Kahurangi National Park is the second largest national park in New Zealand, and within its borders, visitors will find some of the most puzzling plants, oldest rocks and rarest wildlife in the country. Most of Kahurangi National Park is wilderness, but there are plenty of areas that are accessible by the multitude of walking tracks.
Located within driving distance of Nelson, Kahurangi National Park is an easy drive in your rental car. The park covers more than 4,520 square kilometres, and is seen as the boundary between the Tasman and West Coast regions of the country. The Department of Conservation is responsible for administering the park, and popular visitor activities include tramping, caving and rafting. This is just a small preview of what is available at Kahurangi National Park, but more information about the area is found below:
Anyone who visits Kahurangi National Park will be stunned by the scenery, and it is so visually stunning that locations in the park were used to film some parts of the motion picture, ‘The Lord of the Rings.’ There are a number of landforms in Kahurangi National Park that attracts cavers, fossil hunters and both professional and amateur geologists from across the world.
The landforms found throughout the park include arches, shafts, fluted rock, sinkholes and streams, which tend to appear and disappear based on the landscape. Fossil hunters also flock to this park, and the oldest fossil in New Zealand, dated at approximately 540-million-year-old, was found here. There are also two mountains in the park, Mount Arthur and Mount Owen, which are known as ‘marble mountains.’ Here, there are extensive cave systems which are made of marble.
Because of the reputation of the landforms of Kahurangi National Park, walking and hiking are extremely popular. Here are just a few of the many tracks in the park:
One of the most well-known tracks at Kahurangi National Park is the Heaphy Track. More than 4,000 walkers take this track each year. This track is one of the nine ‘Great Walks’ of New Zealand, and it covers more than 78 km of land including high country, coastline, river valleys and even a subtropical rainforest.
This track is also historically relevant, as it was a popular route used by the Maori for hundreds of years when collecting resources. You can choose to walk along small areas of the Heaphy Track, or you can take the entire track in one go, which takes 4-6 days for most people.
One part of the Heaphy Track is known as the Karamea Walks. This is a 1-2-day walk that covers areas of the Oparara Basin and Wangapeka Track. Along the way, you will find natural limestone arches and native forest. There are also tracks that lead to an extremely large rimu tree and to caves along Fenian Creek.
There are also some short walks through the Lower Wankgapeka Valley, many leaving from Courthouse Flat. These walks will allow you to walk past bubbling streams and explore old gold mining areas. If you want to take a longer trip, consider climbing Mount Patriarch or Mount Owen.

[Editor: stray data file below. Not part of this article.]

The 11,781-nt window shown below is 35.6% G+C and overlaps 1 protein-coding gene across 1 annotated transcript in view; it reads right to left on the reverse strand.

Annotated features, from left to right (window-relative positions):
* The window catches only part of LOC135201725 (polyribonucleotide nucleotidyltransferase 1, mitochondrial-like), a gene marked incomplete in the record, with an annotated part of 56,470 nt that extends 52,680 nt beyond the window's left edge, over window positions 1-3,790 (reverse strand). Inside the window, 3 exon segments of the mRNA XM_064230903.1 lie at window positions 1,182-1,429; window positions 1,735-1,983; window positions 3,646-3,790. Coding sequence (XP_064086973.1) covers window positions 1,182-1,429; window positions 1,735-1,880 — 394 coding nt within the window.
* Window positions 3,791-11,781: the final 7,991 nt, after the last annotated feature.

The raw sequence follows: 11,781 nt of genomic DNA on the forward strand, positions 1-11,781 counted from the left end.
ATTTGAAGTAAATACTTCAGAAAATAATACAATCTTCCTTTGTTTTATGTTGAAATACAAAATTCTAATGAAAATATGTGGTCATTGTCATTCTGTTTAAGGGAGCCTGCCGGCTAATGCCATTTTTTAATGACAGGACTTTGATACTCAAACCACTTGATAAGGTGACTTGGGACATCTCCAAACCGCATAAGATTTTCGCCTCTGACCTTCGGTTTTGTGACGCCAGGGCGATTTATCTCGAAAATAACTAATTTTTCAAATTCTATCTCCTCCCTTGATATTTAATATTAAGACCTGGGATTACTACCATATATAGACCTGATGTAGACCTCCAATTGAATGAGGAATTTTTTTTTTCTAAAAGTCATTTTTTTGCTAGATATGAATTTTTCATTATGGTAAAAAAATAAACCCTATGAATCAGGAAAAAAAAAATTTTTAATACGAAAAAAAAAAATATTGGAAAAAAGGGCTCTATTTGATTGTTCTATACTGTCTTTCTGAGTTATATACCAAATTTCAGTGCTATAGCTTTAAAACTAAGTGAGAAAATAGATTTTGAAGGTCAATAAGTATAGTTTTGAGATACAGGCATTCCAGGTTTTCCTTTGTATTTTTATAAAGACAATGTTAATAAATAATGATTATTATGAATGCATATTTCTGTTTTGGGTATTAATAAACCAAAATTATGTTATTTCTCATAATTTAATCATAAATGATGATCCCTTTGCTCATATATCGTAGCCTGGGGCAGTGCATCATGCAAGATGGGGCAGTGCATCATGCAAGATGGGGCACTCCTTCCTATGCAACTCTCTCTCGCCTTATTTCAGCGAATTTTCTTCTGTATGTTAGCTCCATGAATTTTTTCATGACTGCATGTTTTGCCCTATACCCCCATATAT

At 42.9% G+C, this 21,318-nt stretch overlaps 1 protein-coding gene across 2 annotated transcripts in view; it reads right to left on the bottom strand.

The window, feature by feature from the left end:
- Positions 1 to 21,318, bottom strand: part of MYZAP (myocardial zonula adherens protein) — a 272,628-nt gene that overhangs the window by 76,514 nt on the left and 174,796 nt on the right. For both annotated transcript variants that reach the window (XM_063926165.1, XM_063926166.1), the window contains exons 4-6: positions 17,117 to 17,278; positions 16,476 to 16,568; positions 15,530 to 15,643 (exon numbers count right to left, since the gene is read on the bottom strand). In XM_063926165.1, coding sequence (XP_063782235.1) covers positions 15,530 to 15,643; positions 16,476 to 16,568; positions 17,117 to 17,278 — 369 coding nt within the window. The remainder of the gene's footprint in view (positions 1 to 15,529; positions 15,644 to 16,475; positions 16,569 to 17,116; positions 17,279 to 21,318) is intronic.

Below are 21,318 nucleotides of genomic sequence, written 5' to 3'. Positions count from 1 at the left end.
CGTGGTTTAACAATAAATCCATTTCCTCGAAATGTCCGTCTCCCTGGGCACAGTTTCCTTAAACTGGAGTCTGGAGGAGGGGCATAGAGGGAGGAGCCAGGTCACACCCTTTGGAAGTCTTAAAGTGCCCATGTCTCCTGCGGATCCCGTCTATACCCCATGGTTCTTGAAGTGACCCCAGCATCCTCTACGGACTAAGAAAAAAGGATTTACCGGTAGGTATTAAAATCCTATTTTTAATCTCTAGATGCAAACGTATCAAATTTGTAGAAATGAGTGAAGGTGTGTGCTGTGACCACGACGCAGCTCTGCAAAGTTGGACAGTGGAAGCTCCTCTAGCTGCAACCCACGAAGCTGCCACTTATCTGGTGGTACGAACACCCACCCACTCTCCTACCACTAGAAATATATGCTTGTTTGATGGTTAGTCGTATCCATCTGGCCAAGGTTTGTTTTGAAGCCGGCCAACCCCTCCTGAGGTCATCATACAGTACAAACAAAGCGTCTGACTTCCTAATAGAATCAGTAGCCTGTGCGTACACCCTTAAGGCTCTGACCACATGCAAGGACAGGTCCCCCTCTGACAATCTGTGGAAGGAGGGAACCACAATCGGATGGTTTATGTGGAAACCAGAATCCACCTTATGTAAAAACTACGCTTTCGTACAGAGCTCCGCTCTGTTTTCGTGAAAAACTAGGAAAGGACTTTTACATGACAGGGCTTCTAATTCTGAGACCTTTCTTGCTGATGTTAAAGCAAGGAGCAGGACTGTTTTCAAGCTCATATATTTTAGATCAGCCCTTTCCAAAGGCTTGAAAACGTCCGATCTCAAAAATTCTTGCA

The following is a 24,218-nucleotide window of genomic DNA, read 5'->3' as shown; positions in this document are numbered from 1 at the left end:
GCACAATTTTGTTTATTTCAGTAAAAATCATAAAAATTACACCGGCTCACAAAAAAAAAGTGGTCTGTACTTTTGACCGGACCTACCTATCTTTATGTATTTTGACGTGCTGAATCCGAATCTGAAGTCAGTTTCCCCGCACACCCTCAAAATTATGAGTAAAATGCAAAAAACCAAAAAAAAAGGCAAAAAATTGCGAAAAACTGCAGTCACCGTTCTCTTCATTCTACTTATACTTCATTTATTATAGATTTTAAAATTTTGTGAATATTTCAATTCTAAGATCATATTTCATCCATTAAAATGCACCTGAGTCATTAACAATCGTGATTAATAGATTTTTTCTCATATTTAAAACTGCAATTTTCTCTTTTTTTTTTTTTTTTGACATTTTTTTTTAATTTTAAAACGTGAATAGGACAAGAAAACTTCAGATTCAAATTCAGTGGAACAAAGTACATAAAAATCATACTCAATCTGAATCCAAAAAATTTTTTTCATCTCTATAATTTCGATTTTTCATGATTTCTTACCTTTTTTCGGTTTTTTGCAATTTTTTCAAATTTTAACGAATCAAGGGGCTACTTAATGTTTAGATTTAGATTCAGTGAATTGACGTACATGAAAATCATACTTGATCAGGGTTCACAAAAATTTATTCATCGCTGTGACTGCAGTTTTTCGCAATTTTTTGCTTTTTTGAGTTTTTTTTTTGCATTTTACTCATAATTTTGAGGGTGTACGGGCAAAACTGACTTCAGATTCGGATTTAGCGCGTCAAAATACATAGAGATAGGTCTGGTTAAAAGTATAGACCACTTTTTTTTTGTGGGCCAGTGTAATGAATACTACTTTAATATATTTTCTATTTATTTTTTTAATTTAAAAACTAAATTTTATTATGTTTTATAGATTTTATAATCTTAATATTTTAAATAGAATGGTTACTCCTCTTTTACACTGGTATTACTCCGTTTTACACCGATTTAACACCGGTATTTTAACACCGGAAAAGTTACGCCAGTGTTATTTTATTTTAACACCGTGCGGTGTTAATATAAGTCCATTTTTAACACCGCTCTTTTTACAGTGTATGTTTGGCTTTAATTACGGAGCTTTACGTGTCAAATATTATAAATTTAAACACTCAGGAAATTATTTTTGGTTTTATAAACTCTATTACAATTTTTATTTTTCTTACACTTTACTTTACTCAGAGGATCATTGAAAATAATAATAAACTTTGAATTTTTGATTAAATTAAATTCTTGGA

If you are new to either the park itself or to tramping, the Mount Arthur area of the park offers several walking options, all of which begin at the Flora Car Park. If you want to take a day trip, consider climbing to the top of Mount Arthur or walk to the Mount Arthur Hut. A good two-day track is to walk to the Salisbury Lodge, which is located on the Mount Arthur Tableland.
If you want to explore a glacial landscape, the Cobb Valley is the best option. There are both short and long walks in the area, and on them, you will come across natural herbfields and glacial lake. You also may wish to take the track that leads to the charming Asbestos Cottage.
Those who appreciate nature also love the Kahurangi National Park, and there are many native plants and animals that call the park home. There are 18 known species of native birds in the park including tui, bellbrids and South Island robins. There are also several native species of land snails, including carnivorous giant snails that feed during the night.
If you want to see a rare insect, go caving and keep an eye out for the Kahurangi cave spider. These are one of the rarest spiders in the world, and they have a leg span of about 12 centimetres.
Speaking of rarities, there are a number of threatened and endangered species in the park, too. These include one of the largest birds in the country, the great spotted kiwi, and the rock wren.
If you enjoy seeing native plants, you will find an expansive beech forest in the east, and in the western part of the park, there is a native forest filled with shrubs, ferns and vines. Along the coast, you will find a multitude of nikau palms, and in the higher elevations, you will find 80 percent of the native alpine species of New Zealand.
There are a number of hiker’s huts in the park, and a number of campsites for those who wish to bring their own supplies. There are also budget accommodations available in some of the local towns including Takaka, Murchison, Motueka, and Karamea.
As you can see, visiting the Kahurangi National Park is something that you must do when visiting the South Island. The main towns that serve as an entrance to the park, such as Motueka, are only about 45 to 90-minute drive from Nelson in a rental car, so this is an easily accessible trek to take on holiday.
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